Ballet and Dance of the Blessed Spirits
from the opera "Orfeo ed Euridice"
by Frederic Hand
Chamber Music - Sheet Music

Item Number: 20178685
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Chamber Music Guitar

SKU: PR.114417170

From the opera "Orfeo ed Euridice". Composed by Christoph Gluck. Arranged by Frederic Hand. -. Classical. Performance Score. With Standard notation. Composed 2014. 4 pages. Duration 4:30. Theodore Presser Company #114-41717. Published by Theodore Presser Company (PR.114417170).

ISBN 9781491100554. UPC: 680160626946. 9x12 inches. Key: G major.

An early favorite of Hand's was Segovia's transcription of the outer section of the Gluck classic. He now completes the Ballet and Dance for solo guitar, using key and rhythm changes to lie better upon the fretboard.________________________Text from the scanned back cover:BALLET AND DANCE OF THE BLESSED SPIRITSfrom the opera “Orfeo ed Euridice”Gluck’s Dance of the Blessed Spirits has been long belovedamong guitarists through Segovia’s edition of its outersection. In this new transcription, Frederic Hand providesa solo guitar version of the complete dance movement. ARRANGER'S NOTE BY FREDERIC HANDWhen I was 6 years old, a favorite piece on my first Andres Segovia LP was his arrangement of the outer section of Gluck’s Dance of the Blessed Spirits from the opera “Orfeo ed Euridice.” Decades later I discovered that there was a second part that Segovia didn’t transcribe. Its haunting beauty compelled me to make an arrangement. The original key of F major is not suitable for the guitar due to the lack of needed open bass strings for the primary harmonies. For that reason, Segovia made his arrangementin A major. In combining both movements, I chose G major for the opening section so the relative minor section would fall in the key of E minor. In the second part, the original string accompanimentbeneath the flute melody is a constant stream of 16th notes in thirds. It is not possible to play the melody, authentic accompaniment, and bass parts on a single guitar. To capture the essential quality of the accompaniment, I’ve maintained the same intervalic relationships within the two violin figures, butchanged the underlying pulse from 16th notes to 8ths. For that reason (and also the guitar’s relative lack of sostenuto compared with the flute) it is helpful to play the Dance at a brighter tempo than is traditionally performed with flute and strings. FREDERIC HAND is graduate of The Mannes College of Music. He was a Fulbright Scholar to England and a student of Julian Bream. His solo performances, both in North and South America,and in Europe, have received the highest critical acclaim. The New York Times has written, “He played unerringly, with all the verve and spirit that one could ask.” Appointed the Metropolitan Opera’sguitarist and lutenist in 1984, he has accompanied Placido Domingo, Luciano Pavarotti, Renee Fleming, and many other renowned singers.His scores for television earned him an Emmy Award, and his arrangement and performance of the theme for the film “Kramer vs. Kramer” led to his own best-selling recording for Sony, “Baroque and On the Street.” He has also recorded for BMG and the Musical Heritage Society.He has been an Affiliate Artist with the State Arts Councils of New York, California, Colorado, Arizona and Washington, and has given master classes at Yale, Dartmouth, New England Conservatory, andthe Cleveland Institute of Music. Guest appearances include the New York Philharmonic, Vienna Philharmonic, Mostly Mozart Festival, Marlboro Music Festival, and the Caramoor Festival with the Orchestra of St. Lukes. For his recording and performances with flutist Paula Robison, he won the Classical Recording Foundation’s “Samuel Sanders Award.” .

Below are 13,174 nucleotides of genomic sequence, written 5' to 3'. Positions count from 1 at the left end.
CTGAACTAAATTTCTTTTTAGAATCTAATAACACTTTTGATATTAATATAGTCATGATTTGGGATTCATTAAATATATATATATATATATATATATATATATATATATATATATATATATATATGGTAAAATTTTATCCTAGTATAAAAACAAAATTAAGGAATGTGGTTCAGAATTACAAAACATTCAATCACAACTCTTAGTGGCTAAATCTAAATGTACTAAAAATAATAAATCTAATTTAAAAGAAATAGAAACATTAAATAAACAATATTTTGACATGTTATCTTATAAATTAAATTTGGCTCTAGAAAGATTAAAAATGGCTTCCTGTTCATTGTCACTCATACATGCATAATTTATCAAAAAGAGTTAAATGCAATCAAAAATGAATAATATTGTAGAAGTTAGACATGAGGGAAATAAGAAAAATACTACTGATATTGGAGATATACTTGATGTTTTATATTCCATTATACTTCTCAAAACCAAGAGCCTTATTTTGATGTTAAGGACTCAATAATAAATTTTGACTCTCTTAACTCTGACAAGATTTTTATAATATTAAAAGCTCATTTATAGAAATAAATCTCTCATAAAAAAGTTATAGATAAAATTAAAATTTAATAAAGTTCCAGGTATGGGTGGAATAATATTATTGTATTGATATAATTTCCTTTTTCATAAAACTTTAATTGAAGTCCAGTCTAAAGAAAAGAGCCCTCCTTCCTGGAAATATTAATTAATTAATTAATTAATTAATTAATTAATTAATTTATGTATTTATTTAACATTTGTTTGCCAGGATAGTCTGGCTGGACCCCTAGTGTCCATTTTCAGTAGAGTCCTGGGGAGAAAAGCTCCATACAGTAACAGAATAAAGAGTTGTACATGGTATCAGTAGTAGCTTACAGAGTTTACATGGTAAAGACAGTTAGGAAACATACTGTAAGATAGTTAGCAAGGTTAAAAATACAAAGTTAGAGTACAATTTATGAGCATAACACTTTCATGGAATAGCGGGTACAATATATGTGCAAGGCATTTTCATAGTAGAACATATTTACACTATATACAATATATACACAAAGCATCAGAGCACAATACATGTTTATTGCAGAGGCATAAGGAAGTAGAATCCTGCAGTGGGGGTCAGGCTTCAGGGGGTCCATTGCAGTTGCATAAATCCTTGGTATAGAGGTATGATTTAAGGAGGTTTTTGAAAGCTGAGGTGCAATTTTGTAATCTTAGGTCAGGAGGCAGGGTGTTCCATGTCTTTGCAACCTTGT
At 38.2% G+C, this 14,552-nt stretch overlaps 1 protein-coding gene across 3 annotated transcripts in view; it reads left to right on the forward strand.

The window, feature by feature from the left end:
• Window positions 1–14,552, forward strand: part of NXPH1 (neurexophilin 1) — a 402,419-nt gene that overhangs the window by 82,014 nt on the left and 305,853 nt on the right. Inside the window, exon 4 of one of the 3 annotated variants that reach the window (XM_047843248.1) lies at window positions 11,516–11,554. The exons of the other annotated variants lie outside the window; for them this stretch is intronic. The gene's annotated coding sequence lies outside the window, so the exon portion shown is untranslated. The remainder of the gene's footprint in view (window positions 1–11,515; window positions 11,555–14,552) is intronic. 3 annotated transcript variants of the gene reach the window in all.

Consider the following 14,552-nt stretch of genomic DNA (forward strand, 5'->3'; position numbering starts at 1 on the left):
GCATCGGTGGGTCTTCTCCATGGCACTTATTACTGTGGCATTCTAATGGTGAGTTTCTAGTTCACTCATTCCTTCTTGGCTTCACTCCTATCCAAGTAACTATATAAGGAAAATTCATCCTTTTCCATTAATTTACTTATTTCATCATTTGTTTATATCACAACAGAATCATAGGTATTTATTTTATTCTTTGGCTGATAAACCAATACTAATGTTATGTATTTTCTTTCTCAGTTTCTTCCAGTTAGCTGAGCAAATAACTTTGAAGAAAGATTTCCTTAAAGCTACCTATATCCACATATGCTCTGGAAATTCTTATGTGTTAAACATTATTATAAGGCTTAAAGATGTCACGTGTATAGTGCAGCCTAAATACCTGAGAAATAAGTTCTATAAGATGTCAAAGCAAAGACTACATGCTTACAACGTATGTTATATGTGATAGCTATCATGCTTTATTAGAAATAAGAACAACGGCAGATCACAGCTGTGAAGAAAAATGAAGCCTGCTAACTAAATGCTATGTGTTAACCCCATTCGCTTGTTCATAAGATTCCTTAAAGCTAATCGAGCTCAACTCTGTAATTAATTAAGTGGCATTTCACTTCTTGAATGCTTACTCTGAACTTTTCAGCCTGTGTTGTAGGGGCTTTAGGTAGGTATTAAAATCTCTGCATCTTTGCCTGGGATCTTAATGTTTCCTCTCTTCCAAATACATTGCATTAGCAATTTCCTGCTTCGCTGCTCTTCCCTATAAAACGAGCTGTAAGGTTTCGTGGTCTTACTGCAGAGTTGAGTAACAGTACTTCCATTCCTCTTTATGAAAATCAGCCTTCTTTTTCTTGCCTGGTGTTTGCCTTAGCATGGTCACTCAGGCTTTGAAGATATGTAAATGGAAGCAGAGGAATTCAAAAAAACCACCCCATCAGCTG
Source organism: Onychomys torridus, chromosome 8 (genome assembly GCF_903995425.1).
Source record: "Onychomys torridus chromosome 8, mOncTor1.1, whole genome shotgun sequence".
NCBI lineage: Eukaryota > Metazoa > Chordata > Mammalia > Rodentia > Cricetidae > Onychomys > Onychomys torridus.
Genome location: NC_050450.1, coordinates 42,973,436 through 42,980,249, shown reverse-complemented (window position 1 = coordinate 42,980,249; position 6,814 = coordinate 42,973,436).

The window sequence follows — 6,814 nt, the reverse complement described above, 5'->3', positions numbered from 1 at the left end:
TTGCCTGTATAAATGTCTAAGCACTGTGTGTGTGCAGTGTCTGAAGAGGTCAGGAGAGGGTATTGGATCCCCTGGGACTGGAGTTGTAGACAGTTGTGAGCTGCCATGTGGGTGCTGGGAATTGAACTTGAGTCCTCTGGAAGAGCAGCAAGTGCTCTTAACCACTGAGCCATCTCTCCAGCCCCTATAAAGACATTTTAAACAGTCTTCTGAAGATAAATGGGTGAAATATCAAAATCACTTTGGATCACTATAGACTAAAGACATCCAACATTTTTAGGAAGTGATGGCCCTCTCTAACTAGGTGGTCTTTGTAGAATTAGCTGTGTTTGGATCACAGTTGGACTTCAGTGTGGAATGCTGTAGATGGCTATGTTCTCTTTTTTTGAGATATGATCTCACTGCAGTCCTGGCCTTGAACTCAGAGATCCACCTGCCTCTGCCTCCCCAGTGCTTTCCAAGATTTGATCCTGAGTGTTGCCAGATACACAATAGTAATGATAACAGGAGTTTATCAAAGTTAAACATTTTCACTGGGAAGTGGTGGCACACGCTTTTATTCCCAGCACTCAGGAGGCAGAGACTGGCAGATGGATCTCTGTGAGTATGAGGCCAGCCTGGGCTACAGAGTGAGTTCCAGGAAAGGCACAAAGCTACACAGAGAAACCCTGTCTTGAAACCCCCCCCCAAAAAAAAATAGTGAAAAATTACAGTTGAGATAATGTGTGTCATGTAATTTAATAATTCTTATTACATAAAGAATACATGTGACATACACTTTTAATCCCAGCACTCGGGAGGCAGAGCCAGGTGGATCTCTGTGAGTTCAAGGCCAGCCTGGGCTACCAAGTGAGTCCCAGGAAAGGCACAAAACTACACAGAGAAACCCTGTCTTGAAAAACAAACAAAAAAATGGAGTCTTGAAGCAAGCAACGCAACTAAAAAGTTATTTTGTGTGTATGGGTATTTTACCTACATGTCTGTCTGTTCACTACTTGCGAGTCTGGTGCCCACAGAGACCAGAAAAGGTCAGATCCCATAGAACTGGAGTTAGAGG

Text from the scanned back cover:Arranger’s Note by Frederic HandWhen I was 6 years old, a favorite piece on my first Andres Segovia LP was his arrangement of theouter section of Gluck’s Dance of the Blessed Spirits from the opera “Orfeo ed Euridice.” Decades laterI discovered that there was a second part that Segovia didn’t transcribe. Its haunting beauty compelledme to make an arrangement. The original key of F major is not suitable for the guitar due to the lack ofneeded open bass strings for the primary harmonies. For that reason, Segovia made his arrangementin A major. In combining both movements, I chose G major for the opening section so the relativeminor section would fall in the key of E minor. In the second part, the original string accompanimentbeneath the flute melody is a constant stream of 16th notes in thirds. It is not possible to play themelody, authentic accompaniment, and bass parts on a single guitar. To capture the essential quality ofthe accompaniment, I’ve maintained the same intervalic relationships within the two violin figures, butchanged the underlying pulse from 16th notes to 8ths. For that reason (and also the guitar’s relativelack of sostenuto compared with the flute) it is helpful to play the Dance at a brighter tempo than istraditionally performed with flute and strings.